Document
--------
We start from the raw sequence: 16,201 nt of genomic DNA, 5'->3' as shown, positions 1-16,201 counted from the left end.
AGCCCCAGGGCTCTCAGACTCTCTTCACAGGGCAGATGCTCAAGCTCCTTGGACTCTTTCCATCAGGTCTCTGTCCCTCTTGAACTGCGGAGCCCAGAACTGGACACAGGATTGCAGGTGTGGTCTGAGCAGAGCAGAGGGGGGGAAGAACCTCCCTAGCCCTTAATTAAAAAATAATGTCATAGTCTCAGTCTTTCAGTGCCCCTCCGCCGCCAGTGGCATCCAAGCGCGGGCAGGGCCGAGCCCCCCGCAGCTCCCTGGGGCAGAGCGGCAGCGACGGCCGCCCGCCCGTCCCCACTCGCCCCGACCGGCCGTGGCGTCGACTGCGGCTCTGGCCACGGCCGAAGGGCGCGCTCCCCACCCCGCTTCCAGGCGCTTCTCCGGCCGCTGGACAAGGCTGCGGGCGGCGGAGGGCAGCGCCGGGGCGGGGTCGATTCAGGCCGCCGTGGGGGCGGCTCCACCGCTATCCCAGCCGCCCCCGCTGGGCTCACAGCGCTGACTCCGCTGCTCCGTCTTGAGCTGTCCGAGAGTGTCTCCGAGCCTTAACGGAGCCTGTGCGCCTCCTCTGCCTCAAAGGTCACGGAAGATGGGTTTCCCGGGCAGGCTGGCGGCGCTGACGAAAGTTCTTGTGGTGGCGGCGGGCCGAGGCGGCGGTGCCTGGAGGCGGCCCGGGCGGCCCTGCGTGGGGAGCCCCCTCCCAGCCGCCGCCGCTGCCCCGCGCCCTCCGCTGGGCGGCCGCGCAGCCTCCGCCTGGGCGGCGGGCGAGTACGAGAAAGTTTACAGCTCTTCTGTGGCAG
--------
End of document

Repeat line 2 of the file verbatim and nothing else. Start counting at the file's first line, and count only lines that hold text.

AGCCCCAGGGCTCTCAGACTCTCTTCACAGGGCAGATGCTCAAGCTCCTTGGACTCTTTCCATCAGGTCTCTGTCCCTCTTGAACTGCGGAGCCCAGAACTGGACACAGGATTGCAGGTGTGGTCTGAGCAGAGCAGAGGGGGGGAAGAACCTCCCTAGCCCTTAATTAAAAAATAATGTCATAGTCTCAGTCTTTCAGTGCCCCTCCGCCGCCAGTGGCATCCAAGCGCGGGCAGGGCCGAGCCCCCCGCAGCTCCCTGGGGCAGAGCGGCAGCGACGGCCGCCCGCCCGTCCCCACTCGCCCCGACCGGCCGTGGCGTCGACTGCGGCTCTGGCCACGGCCGAAGGGCGCGCTCCCCACCCCGCTTCCAGGCGCTTCTCCGGCCGCTGGACAAGGCTGCGGGCGGCGGAGGGCAGCGCCGGGGCGGGGTCGATTCAGGCCGCCGTGGGGGCGGCTCCACCGCTATCCCAGCCGCCCCCGCTGGGCTCACAGCGCTGACTCCGCTGCTCCGTCTTGAGCTGTCCGAGAGTGTCTCCGAGCCTTAACGGAGCCTGTGCGCCTCCTCTGCCTCAAAGGTCACGGAAGATGGGTTTCCCGGGCAGGCTGGCGGCGCTGACGAAAGTTCTTGTGGTGGCGGCGGGCCGAGGCGGCGGTGCCTGGAGGCGGCCCGGGCGGCCCTGCGTGGGGAGCCCCCTCCCAGCCGCCGCCGCTGCCCCGCGCCCTCCGCTGGGCGGCCGCGCAGCCTCCGCCTGGGCGGCGGGCGAGTACGAGAAAGTTTACAGCTCTTCTGTGGCAG